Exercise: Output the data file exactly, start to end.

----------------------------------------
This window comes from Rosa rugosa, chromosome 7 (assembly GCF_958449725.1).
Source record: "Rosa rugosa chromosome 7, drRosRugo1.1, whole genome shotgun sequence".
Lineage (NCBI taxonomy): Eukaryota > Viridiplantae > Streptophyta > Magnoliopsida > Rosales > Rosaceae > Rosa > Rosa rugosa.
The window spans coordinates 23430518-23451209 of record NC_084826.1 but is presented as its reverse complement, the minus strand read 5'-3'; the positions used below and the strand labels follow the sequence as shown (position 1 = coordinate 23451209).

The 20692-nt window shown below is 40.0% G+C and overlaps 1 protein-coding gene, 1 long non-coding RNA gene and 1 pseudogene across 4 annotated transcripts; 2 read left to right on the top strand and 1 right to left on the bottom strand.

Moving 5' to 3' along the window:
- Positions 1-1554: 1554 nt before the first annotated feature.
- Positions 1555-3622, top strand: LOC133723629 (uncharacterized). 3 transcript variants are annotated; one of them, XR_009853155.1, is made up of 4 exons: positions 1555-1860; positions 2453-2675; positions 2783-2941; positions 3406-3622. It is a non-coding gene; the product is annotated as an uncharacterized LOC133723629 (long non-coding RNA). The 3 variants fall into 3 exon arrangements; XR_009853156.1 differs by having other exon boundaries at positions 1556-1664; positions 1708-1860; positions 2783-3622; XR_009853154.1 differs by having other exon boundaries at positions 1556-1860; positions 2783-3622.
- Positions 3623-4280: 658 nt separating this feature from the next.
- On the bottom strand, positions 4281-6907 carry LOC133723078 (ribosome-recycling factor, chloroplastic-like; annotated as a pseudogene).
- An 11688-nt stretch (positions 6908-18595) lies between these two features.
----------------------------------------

This window comes from Rosa rugosa, chromosome 7 (assembly GCF_958449725.1).
Source record: "Rosa rugosa chromosome 7, drRosRugo1.1, whole genome shotgun sequence".
Lineage (NCBI taxonomy): Eukaryota > Viridiplantae > Streptophyta > Magnoliopsida > Rosales > Rosaceae > Rosa > Rosa rugosa.
The window spans coordinates 23430518-23451209 of record NC_084826.1 but is presented as its reverse complement, the minus strand read 5'-3'; the positions used below and the strand labels follow the sequence as shown (position 1 = coordinate 23451209).

The 20692-nt window shown below is 40.0% G+C and overlaps 1 protein-coding gene, 1 long non-coding RNA gene and 1 pseudogene across 4 annotated transcripts; 2 read left to right on the top strand and 1 right to left on the bottom strand.

Moving 5' to 3' along the window:
- Positions 1-1554: 1554 nt before the first annotated feature.
- Positions 1555-3622, top strand: LOC133723629 (uncharacterized). 3 transcript variants are annotated; one of them, XR_009853155.1, is made up of 4 exons: positions 1555-1860; positions 2453-2675; positions 2783-2941; positions 3406-3622. It is a non-coding gene; the product is annotated as an uncharacterized LOC133723629 (long non-coding RNA). The 3 variants fall into 3 exon arrangements; XR_009853156.1 differs by having other exon boundaries at positions 1556-1664; positions 1708-1860; positions 2783-3622; XR_009853154.1 differs by having other exon boundaries at positions 1556-1860; positions 2783-3622.
- Positions 3623-4280: 658 nt separating this feature from the next.
- On the bottom strand, positions 4281-6907 carry LOC133723078 (ribosome-recycling factor, chloroplastic-like; annotated as a pseudogene).
- An 11688-nt stretch (positions 6908-18595) lies between these two features.